Offense unable to pick up Keuchel's solid outing
Left-hander delivers quality start, but three-run first spoils night
HOUSTON -- The first inning Saturday night was nothing short of an exercise in frustration for Astros left-hander Dallas Keuchel, who watched the Mariners put up three runs without really hitting the ball all that hard.
Keuchel shook off his first-inning woes and went on to dominate the Mariners over the next six innings, but the damage was done. The Mariners made the early runs stand up and sent the Astros to their fifth consecutive loss, 3-1, at Minute Maid Park.
After the game, Keuchel was asked to describe the first inning.
"Very interesting," he said. "I couldn't dwell on it. I thought there was a couple of plays that were close. That pretty much just sums up our season. I couldn't dwell on it, though, because I would have been in a world of hurt. I got out of it and gave us a chance to win."
Keuchel, who threw seven scoreless innings in his previous start Sunday against the White Sox, held Seattle to three runs, four hits and two walks in seven innings while striking out eight batters. He has a 1.93 ERA in his last two starts, but is 0-1 in that span.
The lefty retired 12 in a row at one stretch and faced the minimum of 18 hitters from the second inning through the seventh.
"He had a good stretch," Mariners shortstop Brad Miller said. "Obviously, we were glad we jumped out early on him because that ended up being the difference, but you have to keep going out there."
The Astros' offense struggled for the fourth game in a row and is batting .176 (22-for-125) in that span, including 0-for-18 with runners in scoring position. They were 0-for-8 with runners in scoring position on Saturday.
"Just not being able to get the big it," Astros manager Bo Porter said. "We've had opportunities and had men in scoring position, and the big hit is just avoiding us at this point."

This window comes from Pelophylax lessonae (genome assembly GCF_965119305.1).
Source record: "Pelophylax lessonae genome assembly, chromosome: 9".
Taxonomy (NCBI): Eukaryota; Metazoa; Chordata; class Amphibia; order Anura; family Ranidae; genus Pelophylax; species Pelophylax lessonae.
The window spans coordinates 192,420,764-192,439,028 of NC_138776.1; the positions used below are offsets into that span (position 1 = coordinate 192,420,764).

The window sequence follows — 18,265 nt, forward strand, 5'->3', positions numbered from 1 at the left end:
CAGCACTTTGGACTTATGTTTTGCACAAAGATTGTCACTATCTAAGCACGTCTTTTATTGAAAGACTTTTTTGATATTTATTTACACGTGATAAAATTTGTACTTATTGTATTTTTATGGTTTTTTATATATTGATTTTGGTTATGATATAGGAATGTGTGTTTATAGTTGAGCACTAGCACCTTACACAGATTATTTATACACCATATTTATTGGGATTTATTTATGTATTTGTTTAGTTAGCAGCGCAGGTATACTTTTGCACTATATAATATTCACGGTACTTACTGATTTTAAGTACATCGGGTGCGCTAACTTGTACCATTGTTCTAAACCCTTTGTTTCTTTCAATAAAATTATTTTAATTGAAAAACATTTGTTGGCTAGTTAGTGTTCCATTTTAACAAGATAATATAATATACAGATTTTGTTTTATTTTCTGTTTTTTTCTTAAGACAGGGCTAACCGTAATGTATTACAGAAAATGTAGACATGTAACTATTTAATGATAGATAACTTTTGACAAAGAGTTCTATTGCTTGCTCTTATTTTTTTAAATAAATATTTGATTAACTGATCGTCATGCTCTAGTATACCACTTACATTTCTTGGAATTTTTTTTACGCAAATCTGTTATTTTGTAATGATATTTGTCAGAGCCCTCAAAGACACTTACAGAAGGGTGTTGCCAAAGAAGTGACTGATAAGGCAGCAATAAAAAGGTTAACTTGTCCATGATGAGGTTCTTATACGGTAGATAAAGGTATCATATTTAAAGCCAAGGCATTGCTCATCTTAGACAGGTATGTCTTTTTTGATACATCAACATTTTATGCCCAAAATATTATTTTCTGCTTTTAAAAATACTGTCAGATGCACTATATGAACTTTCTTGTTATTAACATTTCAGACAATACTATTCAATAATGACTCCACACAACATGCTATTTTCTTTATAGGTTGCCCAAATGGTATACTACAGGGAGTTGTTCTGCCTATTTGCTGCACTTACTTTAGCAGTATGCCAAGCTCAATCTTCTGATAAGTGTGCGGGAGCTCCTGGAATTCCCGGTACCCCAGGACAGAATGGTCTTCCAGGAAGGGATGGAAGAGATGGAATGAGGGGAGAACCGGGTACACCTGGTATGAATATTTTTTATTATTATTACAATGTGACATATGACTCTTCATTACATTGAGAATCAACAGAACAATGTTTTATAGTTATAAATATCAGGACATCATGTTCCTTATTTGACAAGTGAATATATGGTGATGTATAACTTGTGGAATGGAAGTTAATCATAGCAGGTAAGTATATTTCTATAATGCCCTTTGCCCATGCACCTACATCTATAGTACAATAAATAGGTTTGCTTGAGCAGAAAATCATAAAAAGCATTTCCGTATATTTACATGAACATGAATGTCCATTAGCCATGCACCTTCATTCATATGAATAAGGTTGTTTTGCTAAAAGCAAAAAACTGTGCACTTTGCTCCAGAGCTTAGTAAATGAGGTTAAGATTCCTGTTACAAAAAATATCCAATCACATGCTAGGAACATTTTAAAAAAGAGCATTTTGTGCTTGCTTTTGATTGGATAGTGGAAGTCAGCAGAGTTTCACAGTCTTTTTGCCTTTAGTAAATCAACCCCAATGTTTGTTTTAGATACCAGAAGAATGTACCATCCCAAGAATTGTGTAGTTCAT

Keuchel started the game by giving up a bloop single into left field by Miller on a 3-2 pitch. With one out, Kyle Seager singled off the glove of second baseman Jake Elmore, and one out later, Kendrys Morales hit a grounder that shortstop Marwin Gonzalez reached out to grab, but his throw to second base to start a potential double play sailed wide to allow a run to score.
Keuchel walked the next two hitters, including Nick Franklin with the bases loaded to score a run, before Dustin Ackley grounded out to score Morales and give the Mariners a 3-0 lead.
"It's the big leagues and those innings are going to happen," Keuchel said. "I thought Marwin made a good play. The throw was a little bit off. Who knows? We make that double play it could be 1-0 us. The fact of the matter is, I let three runs score in the first and that was the difference."
The only baserunners Keuchel allowed after that were on a hit by pitch in the fifth and a leadoff single to Seager in the sixth. Astros 31-year-old rookie catcher Cody Clark erased both baserunners, throwing out Miller trying to steal and Seager trying to advance on a pitch in the dirt.
"Nothing surprises me anymore with Cody," Keuchel said of his fellow Arkansas alum. "He's a rock back there. He's a big league catcher."
The Astros put the first two runners on base in the second before Saunders got Barnes to hit into a double play. Saunders walked the next two hitters to load the bases for Clark, who grounded into a fielder's choice to end the inning.
"Their first two starters this series, we hadn't seen them this year and you have to make adjustments in-game," Barnes said. "You have to take your first at-bat and go off that. They've all three pitched good games and weren't leaving very many balls over the plate."
The only run the Astros scored came in the fourth and courtesy of an error by Franklin, who dropped a throw from catcher Humberto Quintero when they had Elmore caught trying to steal second base. Barnes raced home from third to cut the lead to 3-1.
"Elmore waited until the ball went to home plate [from the pitcher] and he should have been first move," Porter said. "He delayed going and he should have went immediately. That's why he almost ended up being out. They catch the ball, it's either a rundown or he's out."
Saunders, who was 2-1 with a 5.94 ERA in three starts against the Astros previously this year, allowed one unearned run and six hits in 5 1/3 innings. A diving stop by Miller to rob Clark ended the fourth and stranded a runner at second.
"That was huge," Saunders said. "I was trying to keep the ball on the ground most of the night. They've got some guys that can hurt you, so I tried to use the sinker and changeup as well as I could to try to keep them off balance. For him to make that play and pick us up there was huge."